The Economic Times
Mumbai, 13 November 2014
Several brick-and-mortar retailers are forging exclusive partnerships with e-commerce marketplaces including Amazon, Flipkart and Snapdeal to target the growing base of net-savvy consumers, digressing from their earlier strategy of considering online players as rivals over deep discounting.
Dubai-based retail major Lifestyle International on Thursday entered into an exclusive partnership with Flipkart to sell goods from its value fashion format, Max Retail. And Max is just one of a clutch of brand that made similar deals – Future Group with Amazon, Tata-owned electronics chain Croma with Snapdeal, Amazon and Ebay, FabIndia’s partnership with Myntra and Viveks with Ebay – have all partnered online companies in the last few months.
"Apart from big sales potential, the biggest reason to go online is to target the millennial customers or those below 22 years old, who would first venture into an online store for shopping before hitting out at physical stores," said Lifestyle International executive director (Max Retail division) Vasanth Kumar. Max is targeting nearly 5-6% of its sales through Flipkart’s collaboration.
Nearly 70-75% of e-commerce transactions are being driven by the online marketplaces like Amazon, Flipkart, Snapdeal and Ebay in India. While online sales accounts for nearly 4% of the overall apparel market, it is as high as 15% for smartphones and between 5-10% for flat panel televisions, digital cameras and personal care gadgets.
Hence, experts feel that there is a need for such ‘co-opetition’ where companies engage in both competition as well as co-operation.
Retail consultancy Third Eyesight’s chief executive Devangshu Dutta said offline retailers have now started to acknowledge that online marketplaces are a part of life and it can add bandwidth to their sales. "For e-commerce companies, they need such brands to add critical mass and be trusted as a marketplace," he said.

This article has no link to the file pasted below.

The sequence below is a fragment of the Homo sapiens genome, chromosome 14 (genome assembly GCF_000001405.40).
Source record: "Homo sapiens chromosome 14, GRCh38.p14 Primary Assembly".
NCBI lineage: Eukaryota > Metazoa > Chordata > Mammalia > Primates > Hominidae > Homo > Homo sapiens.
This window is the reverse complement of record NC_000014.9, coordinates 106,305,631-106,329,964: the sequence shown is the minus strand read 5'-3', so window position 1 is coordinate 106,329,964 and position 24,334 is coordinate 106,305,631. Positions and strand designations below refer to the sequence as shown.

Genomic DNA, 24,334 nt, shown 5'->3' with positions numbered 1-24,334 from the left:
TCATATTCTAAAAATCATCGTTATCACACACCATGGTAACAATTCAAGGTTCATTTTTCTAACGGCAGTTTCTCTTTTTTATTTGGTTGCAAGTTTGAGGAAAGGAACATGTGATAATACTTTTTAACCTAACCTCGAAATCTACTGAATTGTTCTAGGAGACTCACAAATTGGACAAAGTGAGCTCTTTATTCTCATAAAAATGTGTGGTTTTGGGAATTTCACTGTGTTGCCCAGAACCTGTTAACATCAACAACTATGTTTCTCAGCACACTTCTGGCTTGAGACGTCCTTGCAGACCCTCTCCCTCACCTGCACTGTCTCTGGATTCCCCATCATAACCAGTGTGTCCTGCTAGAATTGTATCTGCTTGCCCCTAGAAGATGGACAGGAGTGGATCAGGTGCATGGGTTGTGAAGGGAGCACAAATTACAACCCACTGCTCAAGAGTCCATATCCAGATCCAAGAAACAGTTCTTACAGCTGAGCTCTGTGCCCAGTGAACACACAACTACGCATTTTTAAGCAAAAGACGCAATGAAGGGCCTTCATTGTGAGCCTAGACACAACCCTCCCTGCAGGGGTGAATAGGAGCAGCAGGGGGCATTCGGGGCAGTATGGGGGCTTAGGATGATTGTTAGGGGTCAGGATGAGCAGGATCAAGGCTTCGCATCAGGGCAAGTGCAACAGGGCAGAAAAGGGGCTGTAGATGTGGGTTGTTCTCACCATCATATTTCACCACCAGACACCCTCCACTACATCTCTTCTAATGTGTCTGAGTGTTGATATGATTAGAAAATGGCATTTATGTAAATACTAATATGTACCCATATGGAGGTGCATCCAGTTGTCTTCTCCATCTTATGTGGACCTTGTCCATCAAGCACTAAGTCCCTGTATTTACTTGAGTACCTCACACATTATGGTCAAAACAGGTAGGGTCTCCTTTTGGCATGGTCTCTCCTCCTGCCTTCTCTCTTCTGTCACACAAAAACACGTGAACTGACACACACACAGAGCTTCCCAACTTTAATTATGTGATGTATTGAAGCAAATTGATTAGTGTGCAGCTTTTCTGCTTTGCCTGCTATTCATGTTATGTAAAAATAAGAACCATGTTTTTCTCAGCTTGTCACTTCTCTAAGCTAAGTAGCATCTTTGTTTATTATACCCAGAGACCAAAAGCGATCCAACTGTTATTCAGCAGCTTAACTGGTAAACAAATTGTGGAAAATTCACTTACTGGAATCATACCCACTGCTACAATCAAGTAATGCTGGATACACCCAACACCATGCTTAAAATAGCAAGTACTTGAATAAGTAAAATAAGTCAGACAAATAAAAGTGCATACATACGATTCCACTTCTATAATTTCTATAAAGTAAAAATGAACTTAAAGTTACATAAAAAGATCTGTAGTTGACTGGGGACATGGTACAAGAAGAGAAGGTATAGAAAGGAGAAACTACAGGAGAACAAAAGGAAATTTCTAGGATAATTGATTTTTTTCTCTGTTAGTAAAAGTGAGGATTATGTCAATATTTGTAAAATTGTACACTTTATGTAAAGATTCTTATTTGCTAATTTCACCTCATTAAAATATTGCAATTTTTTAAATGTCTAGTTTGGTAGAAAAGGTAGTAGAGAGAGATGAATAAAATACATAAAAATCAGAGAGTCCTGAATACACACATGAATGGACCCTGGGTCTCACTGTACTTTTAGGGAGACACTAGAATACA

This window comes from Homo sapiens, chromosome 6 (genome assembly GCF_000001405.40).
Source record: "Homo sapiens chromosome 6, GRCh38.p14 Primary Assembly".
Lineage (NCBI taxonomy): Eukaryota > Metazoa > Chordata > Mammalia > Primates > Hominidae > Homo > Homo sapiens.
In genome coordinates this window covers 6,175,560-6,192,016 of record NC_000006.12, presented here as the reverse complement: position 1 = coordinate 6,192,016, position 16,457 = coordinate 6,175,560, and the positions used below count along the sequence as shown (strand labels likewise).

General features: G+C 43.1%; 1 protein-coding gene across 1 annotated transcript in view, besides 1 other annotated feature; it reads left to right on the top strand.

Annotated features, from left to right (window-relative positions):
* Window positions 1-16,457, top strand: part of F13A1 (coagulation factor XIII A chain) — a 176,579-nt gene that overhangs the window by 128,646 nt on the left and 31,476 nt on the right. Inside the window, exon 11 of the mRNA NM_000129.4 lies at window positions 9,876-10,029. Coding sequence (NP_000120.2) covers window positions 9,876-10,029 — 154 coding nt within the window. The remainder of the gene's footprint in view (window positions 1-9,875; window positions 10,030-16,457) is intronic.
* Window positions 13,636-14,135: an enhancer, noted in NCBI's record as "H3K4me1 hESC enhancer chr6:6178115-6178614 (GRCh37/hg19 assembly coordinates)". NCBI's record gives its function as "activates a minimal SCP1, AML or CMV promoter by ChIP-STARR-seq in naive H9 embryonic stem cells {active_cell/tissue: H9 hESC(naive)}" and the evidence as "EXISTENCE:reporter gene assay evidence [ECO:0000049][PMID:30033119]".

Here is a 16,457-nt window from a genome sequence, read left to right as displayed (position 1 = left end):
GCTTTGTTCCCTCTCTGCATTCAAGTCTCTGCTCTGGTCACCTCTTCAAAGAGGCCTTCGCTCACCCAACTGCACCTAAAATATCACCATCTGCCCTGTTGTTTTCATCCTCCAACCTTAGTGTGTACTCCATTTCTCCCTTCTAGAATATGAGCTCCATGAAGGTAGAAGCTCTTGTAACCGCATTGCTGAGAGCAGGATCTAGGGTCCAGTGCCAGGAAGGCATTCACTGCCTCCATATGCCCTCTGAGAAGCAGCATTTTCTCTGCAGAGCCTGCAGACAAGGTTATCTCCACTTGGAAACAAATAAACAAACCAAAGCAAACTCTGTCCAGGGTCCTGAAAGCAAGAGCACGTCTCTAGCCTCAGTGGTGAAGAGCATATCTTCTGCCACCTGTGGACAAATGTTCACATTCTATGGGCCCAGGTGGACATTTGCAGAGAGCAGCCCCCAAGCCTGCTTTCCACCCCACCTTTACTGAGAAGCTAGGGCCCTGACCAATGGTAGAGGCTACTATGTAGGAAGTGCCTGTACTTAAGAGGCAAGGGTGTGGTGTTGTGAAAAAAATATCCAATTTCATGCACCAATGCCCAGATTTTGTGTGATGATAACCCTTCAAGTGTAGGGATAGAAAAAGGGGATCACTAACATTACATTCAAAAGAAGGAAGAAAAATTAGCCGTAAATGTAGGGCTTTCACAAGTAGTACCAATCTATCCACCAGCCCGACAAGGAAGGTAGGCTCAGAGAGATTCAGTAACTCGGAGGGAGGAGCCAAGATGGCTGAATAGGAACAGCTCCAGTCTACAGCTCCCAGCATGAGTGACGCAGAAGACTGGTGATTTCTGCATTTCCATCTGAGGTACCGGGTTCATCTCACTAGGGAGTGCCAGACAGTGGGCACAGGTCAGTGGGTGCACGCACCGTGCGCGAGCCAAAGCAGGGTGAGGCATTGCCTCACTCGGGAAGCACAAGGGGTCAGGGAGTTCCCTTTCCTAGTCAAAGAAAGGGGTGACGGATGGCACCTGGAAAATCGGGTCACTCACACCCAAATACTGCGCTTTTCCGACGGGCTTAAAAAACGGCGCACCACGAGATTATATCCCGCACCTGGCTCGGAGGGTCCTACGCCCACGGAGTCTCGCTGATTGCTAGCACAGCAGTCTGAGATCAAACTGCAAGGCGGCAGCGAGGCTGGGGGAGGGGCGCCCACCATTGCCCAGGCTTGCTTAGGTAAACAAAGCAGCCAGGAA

At the same time, retailers are also safeguarding that merchandise aren’t deep discounted to en extent where it either erodes brand equity or bottom-line. For instance, Croma and Max Retail has mandated strict pricing norms with the marketplaces with whom it tied up. And despite that, Croma clocked a sizeable Rs 30 crore from online mega sale this Diwali.
"The marketplaces are like virtual mall with huge customer traffic which is a huge opportunity," said Ajit Joshi, MD & CEO at Infiniti Retail, which owns the Croma chain. "We don’t see online as a threat but another channel to reach out to customers," he said.
Joshi said Croma has a preferred relationship with Snapdeal and will partner with companies to launch exclusive models like it recently did with a Karbonn smartphone.
Ditto in the case of Max that has mandated Flipkart not to offer more than 10% discount. Though experts feel that after initial exclusive tie-ups, many brands could explore other marketplaces to magnify sales from online channel. "There is usually an exclusivity period for such deals that doesn’t go beyond many months as retailers seek other avenues," added Dutta.
Some retailers however, feel that their partnership could be stretched beyond just listing their wares on portals.
"The deal is deeper than just transactional involvement
with Amazon. We are exploring several synergies in data sharing,
co-branding, cross-promotion and distribution network sharing
through the partnership," Future Group founder Kishore Biyani
told ET last month.
(Published in The Economic Times)